CGI should be used for proof of concept, or for cheap hacks. For a real interactive web application, CGI is always the defficient choice. The users *can* notice the difference. Think about it... how slow is perlmonks.org, and how slow would it be if it was written using CGI?

      The only times I would prefer CGI over mod_perl or PHP, or some such alternative, would be for one shot scripts that do complicated queries, where it is not expected that the script would be invoked later by the same user, or when I am too lazy, or time pressed to get it to work under mod_perl. Some consider lazy or time pressed to be qualities, so I know that some will disagree with me. I only consider laziness an attribute when the quality or efficiency of my resulting code does not suffer. (i.e. lazy enough to prefer not to re-implement the wheel over and over)

      Yes, yes, yes. I earlier said that I agreed that the argument about ugliness was not really very strong. But at the time, I was comparing a web application using CGI and HTML to client server apps using VB.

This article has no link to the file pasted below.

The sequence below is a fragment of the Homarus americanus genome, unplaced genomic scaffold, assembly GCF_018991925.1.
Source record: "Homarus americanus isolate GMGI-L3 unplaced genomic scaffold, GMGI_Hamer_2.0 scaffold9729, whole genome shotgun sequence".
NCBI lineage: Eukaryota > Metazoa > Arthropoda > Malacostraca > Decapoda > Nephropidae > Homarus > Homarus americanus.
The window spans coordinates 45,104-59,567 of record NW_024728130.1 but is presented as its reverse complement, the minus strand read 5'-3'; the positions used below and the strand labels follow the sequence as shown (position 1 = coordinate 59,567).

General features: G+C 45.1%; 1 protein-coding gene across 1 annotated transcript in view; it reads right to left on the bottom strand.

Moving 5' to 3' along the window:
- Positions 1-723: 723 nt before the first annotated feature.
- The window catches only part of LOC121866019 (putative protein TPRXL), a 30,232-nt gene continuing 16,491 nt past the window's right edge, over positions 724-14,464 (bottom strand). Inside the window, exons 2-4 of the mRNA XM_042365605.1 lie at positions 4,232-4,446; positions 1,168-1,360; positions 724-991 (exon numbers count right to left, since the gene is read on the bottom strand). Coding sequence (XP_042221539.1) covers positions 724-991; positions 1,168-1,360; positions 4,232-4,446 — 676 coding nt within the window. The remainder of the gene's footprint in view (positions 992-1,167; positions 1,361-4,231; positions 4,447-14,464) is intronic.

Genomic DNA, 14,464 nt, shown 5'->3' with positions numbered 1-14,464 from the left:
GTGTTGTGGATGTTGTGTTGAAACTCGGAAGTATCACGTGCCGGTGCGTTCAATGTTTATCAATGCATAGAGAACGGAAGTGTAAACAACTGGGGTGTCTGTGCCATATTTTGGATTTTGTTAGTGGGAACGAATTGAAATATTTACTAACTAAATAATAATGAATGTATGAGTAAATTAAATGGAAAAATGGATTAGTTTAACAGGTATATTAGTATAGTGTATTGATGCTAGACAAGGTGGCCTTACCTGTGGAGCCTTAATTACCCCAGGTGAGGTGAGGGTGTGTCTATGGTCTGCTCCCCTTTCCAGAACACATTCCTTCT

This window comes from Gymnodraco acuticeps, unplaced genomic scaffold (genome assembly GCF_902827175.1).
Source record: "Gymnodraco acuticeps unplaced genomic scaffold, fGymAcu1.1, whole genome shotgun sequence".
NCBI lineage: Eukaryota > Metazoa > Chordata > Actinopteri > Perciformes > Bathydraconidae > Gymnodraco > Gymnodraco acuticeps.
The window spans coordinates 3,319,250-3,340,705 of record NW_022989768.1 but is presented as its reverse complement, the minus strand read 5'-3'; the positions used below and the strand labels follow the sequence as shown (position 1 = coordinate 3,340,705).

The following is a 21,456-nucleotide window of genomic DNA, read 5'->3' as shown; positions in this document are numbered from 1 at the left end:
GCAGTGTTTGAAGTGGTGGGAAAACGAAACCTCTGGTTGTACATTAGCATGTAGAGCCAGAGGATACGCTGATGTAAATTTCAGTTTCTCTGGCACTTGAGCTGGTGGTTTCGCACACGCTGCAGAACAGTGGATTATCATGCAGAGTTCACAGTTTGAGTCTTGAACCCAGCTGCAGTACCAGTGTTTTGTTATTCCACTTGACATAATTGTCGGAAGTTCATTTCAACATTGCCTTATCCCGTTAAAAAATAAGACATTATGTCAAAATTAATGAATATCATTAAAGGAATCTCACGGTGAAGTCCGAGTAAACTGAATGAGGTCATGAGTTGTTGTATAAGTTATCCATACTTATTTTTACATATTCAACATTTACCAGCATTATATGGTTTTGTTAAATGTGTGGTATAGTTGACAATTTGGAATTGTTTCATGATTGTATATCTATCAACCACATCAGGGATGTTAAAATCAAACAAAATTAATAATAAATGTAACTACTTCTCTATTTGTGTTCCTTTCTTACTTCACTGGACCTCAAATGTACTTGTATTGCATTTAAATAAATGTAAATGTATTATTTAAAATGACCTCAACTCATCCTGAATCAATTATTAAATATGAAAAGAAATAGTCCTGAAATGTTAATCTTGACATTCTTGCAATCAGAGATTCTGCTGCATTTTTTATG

But you are right that this was not communicated in the article as well as it could have been. What I meant to say was that CGI "applications" tended to be too drab.

      As for the right tool for the right job, I would like to quote the conclusion to the "full" article that I have provided links to below...

      "As any good technician knows, there is no such thing as a "best" tool. The best tool is dependent on a whole host of factors from the type of task at hand to the personality of the marketing director. The best tool is a fantasy.

      Instead, every web developer should have at her disposal a wide array of tools to solve problems. Sometimes a server-side solution will be appropriate, other times a client-side solution will be best. Your main goal as a web developer is to develop an intuition about when to use which. "

        What I meant to say was that CGI "applications" tended to be too drab.
        Conceded, especially considering the time of writing. Webdesign has moved quite a bit beyond what was common then.

        Makeshifts last the longest.

      Hmmm, I always thought that mod_perl made use of CGI as well. Note that CGI does not mean "one request to server - one new process". CGI is a (simple) protocol between the server and the application. It defines how information flows from the server to the application (mostly by environment variables, and STDIN), and from the application to the server (STDOUT/STDERR).

      It doesn't mandate the technology. The server might use a seperate process, but it might use threads or something else.

      The problems discussed in this thread are mostly stemming from the fact HTTP is *stateless*, and people try to use it get state (sessions).

      Abigail